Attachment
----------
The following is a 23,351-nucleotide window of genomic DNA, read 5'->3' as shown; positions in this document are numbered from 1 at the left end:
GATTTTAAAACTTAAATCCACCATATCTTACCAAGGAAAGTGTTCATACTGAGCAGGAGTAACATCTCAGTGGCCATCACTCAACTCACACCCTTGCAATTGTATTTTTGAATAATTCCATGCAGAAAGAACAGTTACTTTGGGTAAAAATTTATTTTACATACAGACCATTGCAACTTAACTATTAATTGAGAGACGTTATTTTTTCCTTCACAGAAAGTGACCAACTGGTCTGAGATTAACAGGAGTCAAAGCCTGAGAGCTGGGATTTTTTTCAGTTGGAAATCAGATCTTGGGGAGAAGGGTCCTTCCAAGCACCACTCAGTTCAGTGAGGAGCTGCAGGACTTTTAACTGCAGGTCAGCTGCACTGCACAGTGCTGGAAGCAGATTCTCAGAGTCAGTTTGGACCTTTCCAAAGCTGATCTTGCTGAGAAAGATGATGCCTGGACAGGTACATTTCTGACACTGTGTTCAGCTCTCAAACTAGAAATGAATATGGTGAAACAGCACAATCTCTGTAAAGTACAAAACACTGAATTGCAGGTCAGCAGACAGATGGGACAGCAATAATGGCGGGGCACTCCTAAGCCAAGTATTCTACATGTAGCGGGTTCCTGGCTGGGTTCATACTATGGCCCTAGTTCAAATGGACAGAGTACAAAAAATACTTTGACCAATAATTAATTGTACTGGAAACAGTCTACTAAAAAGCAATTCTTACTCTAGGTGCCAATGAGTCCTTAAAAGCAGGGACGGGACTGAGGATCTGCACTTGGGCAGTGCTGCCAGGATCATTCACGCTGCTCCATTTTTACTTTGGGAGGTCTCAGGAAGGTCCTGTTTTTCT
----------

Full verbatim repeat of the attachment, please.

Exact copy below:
The following is a 23,351-nucleotide window of genomic DNA, read 5'->3' as shown; positions in this document are numbered from 1 at the left end:
GATTTTAAAACTTAAATCCACCATATCTTACCAAGGAAAGTGTTCATACTGAGCAGGAGTAACATCTCAGTGGCCATCACTCAACTCACACCCTTGCAATTGTATTTTTGAATAATTCCATGCAGAAAGAACAGTTACTTTGGGTAAAAATTTATTTTACATACAGACCATTGCAACTTAACTATTAATTGAGAGACGTTATTTTTTCCTTCACAGAAAGTGACCAACTGGTCTGAGATTAACAGGAGTCAAAGCCTGAGAGCTGGGATTTTTTTCAGTTGGAAATCAGATCTTGGGGAGAAGGGTCCTTCCAAGCACCACTCAGTTCAGTGAGGAGCTGCAGGACTTTTAACTGCAGGTCAGCTGCACTGCACAGTGCTGGAAGCAGATTCTCAGAGTCAGTTTGGACCTTTCCAAAGCTGATCTTGCTGAGAAAGATGATGCCTGGACAGGTACATTTCTGACACTGTGTTCAGCTCTCAAACTAGAAATGAATATGGTGAAACAGCACAATCTCTGTAAAGTACAAAACACTGAATTGCAGGTCAGCAGACAGATGGGACAGCAATAATGGCGGGGCACTCCTAAGCCAAGTATTCTACATGTAGCGGGTTCCTGGCTGGGTTCATACTATGGCCCTAGTTCAAATGGACAGAGTACAAAAAATACTTTGACCAATAATTAATTGTACTGGAAACAGTCTACTAAAAAGCAATTCTTACTCTAGGTGCCAATGAGTCCTTAAAAGCAGGGACGGGACTGAGGATCTGCACTTGGGCAGTGCTGCCAGGATCATTCACGCTGCTCCATTTTTACTTTGGGAGGTCTCAGGAAGGTCCTGTTTTTCT